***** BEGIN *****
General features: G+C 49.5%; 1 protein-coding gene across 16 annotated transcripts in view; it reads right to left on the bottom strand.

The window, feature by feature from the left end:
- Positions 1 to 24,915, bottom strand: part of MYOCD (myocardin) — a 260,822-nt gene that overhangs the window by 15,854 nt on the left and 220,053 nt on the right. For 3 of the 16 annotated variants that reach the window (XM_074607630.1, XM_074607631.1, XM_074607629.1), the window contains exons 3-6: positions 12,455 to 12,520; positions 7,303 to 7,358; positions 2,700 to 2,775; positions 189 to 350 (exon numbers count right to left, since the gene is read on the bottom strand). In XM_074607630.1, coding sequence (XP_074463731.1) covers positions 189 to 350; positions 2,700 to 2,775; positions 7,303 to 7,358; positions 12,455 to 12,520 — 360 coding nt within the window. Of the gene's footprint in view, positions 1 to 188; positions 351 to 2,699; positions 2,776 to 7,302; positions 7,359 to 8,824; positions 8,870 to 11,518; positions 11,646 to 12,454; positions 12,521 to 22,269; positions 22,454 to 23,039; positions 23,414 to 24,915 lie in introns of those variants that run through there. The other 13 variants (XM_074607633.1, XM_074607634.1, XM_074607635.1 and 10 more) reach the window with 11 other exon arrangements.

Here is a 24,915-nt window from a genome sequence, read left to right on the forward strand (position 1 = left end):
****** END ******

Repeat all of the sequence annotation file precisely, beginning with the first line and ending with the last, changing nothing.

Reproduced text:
General features: G+C 49.5%; 1 protein-coding gene across 16 annotated transcripts in view; it reads right to left on the bottom strand.

The window, feature by feature from the left end:
- Positions 1 to 24,915, bottom strand: part of MYOCD (myocardin) — a 260,822-nt gene that overhangs the window by 15,854 nt on the left and 220,053 nt on the right. For 3 of the 16 annotated variants that reach the window (XM_074607630.1, XM_074607631.1, XM_074607629.1), the window contains exons 3-6: positions 12,455 to 12,520; positions 7,303 to 7,358; positions 2,700 to 2,775; positions 189 to 350 (exon numbers count right to left, since the gene is read on the bottom strand). In XM_074607630.1, coding sequence (XP_074463731.1) covers positions 189 to 350; positions 2,700 to 2,775; positions 7,303 to 7,358; positions 12,455 to 12,520 — 360 coding nt within the window. Of the gene's footprint in view, positions 1 to 188; positions 351 to 2,699; positions 2,776 to 7,302; positions 7,359 to 8,824; positions 8,870 to 11,518; positions 11,646 to 12,454; positions 12,521 to 22,269; positions 22,454 to 23,039; positions 23,414 to 24,915 lie in introns of those variants that run through there. The other 13 variants (XM_074607633.1, XM_074607634.1, XM_074607635.1 and 10 more) reach the window with 11 other exon arrangements.

Here is a 24,915-nt window from a genome sequence, read left to right on the forward strand (position 1 = left end):